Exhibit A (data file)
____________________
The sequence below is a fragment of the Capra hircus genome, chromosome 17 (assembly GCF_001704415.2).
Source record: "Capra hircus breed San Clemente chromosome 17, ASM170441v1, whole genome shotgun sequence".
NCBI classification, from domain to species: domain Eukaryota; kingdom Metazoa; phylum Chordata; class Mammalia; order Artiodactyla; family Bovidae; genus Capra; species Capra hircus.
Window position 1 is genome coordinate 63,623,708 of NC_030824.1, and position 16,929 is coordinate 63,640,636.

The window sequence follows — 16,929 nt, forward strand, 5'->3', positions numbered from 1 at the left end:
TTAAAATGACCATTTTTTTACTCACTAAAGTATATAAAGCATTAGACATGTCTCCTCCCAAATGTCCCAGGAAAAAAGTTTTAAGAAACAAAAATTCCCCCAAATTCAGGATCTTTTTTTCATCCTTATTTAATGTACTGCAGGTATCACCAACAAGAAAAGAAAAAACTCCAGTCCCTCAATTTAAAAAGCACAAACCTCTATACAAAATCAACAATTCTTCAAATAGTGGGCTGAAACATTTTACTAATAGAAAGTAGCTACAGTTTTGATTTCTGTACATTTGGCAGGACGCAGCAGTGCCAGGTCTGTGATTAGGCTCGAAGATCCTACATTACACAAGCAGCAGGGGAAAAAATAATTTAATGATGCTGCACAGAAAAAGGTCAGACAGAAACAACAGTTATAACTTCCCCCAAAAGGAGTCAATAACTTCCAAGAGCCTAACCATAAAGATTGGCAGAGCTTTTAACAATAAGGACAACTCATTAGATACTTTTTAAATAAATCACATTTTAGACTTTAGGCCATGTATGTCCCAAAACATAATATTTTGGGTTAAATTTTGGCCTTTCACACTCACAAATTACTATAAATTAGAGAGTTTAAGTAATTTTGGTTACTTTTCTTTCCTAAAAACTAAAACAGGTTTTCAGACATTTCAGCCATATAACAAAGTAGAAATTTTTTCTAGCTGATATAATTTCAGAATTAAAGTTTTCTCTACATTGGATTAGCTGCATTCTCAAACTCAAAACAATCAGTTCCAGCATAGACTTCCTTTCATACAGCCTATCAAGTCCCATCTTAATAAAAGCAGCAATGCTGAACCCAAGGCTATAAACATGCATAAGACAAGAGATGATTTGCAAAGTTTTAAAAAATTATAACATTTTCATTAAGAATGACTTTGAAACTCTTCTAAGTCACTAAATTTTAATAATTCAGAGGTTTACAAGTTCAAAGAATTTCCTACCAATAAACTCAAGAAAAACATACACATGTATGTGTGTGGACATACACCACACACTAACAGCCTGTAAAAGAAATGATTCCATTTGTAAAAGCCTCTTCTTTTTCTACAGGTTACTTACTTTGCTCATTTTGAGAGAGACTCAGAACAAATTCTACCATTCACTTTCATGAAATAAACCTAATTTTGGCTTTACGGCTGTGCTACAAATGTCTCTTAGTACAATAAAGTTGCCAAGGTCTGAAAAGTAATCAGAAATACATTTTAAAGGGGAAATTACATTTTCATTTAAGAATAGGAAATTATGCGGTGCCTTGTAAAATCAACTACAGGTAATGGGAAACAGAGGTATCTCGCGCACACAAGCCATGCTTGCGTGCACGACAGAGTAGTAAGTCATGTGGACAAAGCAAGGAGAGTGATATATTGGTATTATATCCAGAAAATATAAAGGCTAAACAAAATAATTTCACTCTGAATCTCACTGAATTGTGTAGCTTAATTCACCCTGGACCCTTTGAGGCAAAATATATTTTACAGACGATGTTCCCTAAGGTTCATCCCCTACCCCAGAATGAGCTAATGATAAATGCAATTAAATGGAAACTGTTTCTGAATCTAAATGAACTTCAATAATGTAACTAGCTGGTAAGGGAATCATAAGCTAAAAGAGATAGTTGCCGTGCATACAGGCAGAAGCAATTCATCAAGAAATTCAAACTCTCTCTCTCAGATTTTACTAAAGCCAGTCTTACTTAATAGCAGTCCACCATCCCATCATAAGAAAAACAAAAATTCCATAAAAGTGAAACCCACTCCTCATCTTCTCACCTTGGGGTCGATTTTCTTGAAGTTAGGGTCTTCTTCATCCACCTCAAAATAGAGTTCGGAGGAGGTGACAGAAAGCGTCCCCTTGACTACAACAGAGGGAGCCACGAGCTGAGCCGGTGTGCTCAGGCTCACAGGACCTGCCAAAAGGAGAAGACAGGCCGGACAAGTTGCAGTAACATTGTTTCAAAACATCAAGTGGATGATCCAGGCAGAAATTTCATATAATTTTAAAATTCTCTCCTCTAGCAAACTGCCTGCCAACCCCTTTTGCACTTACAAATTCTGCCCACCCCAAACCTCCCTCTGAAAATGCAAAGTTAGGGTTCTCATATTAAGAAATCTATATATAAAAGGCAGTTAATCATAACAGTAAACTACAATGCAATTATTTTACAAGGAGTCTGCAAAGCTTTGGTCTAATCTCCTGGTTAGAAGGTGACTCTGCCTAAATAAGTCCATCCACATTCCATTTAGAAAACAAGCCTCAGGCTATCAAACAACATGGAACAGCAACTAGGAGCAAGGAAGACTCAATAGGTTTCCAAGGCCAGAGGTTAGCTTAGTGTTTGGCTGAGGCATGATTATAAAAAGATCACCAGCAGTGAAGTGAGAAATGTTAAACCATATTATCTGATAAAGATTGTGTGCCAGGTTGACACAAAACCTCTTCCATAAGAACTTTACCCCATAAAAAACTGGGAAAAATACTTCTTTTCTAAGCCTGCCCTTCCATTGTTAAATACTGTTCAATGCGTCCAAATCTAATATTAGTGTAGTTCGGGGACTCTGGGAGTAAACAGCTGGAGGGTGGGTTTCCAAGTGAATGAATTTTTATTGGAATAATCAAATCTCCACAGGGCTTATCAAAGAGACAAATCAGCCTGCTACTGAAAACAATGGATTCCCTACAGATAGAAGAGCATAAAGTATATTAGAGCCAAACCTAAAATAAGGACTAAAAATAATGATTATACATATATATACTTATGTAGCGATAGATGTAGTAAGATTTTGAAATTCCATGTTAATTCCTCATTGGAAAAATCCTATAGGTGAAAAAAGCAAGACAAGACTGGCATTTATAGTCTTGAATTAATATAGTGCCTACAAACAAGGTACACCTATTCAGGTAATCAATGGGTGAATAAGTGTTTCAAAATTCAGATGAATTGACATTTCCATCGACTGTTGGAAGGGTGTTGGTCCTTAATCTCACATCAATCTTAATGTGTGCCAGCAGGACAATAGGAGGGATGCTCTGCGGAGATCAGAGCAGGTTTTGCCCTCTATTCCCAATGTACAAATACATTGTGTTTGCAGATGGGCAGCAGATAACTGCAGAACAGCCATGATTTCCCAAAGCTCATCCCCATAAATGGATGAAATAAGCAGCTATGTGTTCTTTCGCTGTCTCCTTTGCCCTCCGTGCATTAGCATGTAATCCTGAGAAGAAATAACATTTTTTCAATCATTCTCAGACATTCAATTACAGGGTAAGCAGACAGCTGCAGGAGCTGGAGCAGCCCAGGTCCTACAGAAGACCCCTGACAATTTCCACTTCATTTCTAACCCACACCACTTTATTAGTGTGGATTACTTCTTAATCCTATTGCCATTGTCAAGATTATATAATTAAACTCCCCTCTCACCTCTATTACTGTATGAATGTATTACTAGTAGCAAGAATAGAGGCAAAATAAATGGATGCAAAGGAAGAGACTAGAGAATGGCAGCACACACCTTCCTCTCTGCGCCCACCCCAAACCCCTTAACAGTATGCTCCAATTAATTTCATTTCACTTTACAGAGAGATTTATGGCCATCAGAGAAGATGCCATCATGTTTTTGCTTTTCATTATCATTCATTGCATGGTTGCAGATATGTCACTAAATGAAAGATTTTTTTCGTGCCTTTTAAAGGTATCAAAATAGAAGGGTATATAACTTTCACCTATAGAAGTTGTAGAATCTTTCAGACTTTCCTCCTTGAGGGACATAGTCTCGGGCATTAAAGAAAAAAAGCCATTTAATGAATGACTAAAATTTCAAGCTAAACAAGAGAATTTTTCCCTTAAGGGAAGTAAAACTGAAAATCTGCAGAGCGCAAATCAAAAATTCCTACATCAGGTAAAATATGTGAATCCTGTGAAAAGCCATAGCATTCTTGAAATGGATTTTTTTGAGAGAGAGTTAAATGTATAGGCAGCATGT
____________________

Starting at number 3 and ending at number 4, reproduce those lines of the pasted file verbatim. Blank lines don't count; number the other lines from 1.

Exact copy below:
NCBI classification, from domain to species: domain Eukaryota; kingdom Metazoa; phylum Chordata; class Mammalia; order Artiodactyla; family Bovidae; genus Capra; species Capra hircus.
Window position 1 is genome coordinate 63,623,708 of NC_030824.1, and position 16,929 is coordinate 63,640,636.